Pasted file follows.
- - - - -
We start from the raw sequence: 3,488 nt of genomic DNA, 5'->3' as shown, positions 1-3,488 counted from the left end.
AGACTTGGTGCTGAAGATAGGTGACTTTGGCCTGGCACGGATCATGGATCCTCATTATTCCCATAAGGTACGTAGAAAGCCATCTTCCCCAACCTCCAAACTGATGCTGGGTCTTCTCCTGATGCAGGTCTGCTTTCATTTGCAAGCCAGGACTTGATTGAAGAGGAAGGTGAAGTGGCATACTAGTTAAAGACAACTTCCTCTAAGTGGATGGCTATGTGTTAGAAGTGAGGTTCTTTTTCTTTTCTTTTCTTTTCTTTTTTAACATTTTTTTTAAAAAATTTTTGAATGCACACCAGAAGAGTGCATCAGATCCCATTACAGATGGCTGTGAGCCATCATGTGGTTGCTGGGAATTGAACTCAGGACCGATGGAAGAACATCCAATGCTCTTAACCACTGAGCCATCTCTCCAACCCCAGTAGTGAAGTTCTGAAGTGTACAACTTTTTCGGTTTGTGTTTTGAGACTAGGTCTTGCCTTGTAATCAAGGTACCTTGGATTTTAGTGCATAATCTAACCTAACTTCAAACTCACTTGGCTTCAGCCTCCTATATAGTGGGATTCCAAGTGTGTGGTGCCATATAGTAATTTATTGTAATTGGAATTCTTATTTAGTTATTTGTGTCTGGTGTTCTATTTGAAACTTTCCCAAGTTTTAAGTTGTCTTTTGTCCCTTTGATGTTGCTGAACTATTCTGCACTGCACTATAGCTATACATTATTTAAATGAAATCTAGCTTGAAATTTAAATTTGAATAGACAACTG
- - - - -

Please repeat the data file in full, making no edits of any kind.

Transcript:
We start from the raw sequence: 3,488 nt of genomic DNA, 5'->3' as shown, positions 1-3,488 counted from the left end.
AGACTTGGTGCTGAAGATAGGTGACTTTGGCCTGGCACGGATCATGGATCCTCATTATTCCCATAAGGTACGTAGAAAGCCATCTTCCCCAACCTCCAAACTGATGCTGGGTCTTCTCCTGATGCAGGTCTGCTTTCATTTGCAAGCCAGGACTTGATTGAAGAGGAAGGTGAAGTGGCATACTAGTTAAAGACAACTTCCTCTAAGTGGATGGCTATGTGTTAGAAGTGAGGTTCTTTTTCTTTTCTTTTCTTTTCTTTTTTAACATTTTTTTTAAAAAATTTTTGAATGCACACCAGAAGAGTGCATCAGATCCCATTACAGATGGCTGTGAGCCATCATGTGGTTGCTGGGAATTGAACTCAGGACCGATGGAAGAACATCCAATGCTCTTAACCACTGAGCCATCTCTCCAACCCCAGTAGTGAAGTTCTGAAGTGTACAACTTTTTCGGTTTGTGTTTTGAGACTAGGTCTTGCCTTGTAATCAAGGTACCTTGGATTTTAGTGCATAATCTAACCTAACTTCAAACTCACTTGGCTTCAGCCTCCTATATAGTGGGATTCCAAGTGTGTGGTGCCATATAGTAATTTATTGTAATTGGAATTCTTATTTAGTTATTTGTGTCTGGTGTTCTATTTGAAACTTTCCCAAGTTTTAAGTTGTCTTTTGTCCCTTTGATGTTGCTGAACTATTCTGCACTGCACTATAGCTATACATTATTTAAATGAAATCTAGCTTGAAATTTAAATTTGAATAGACAACTG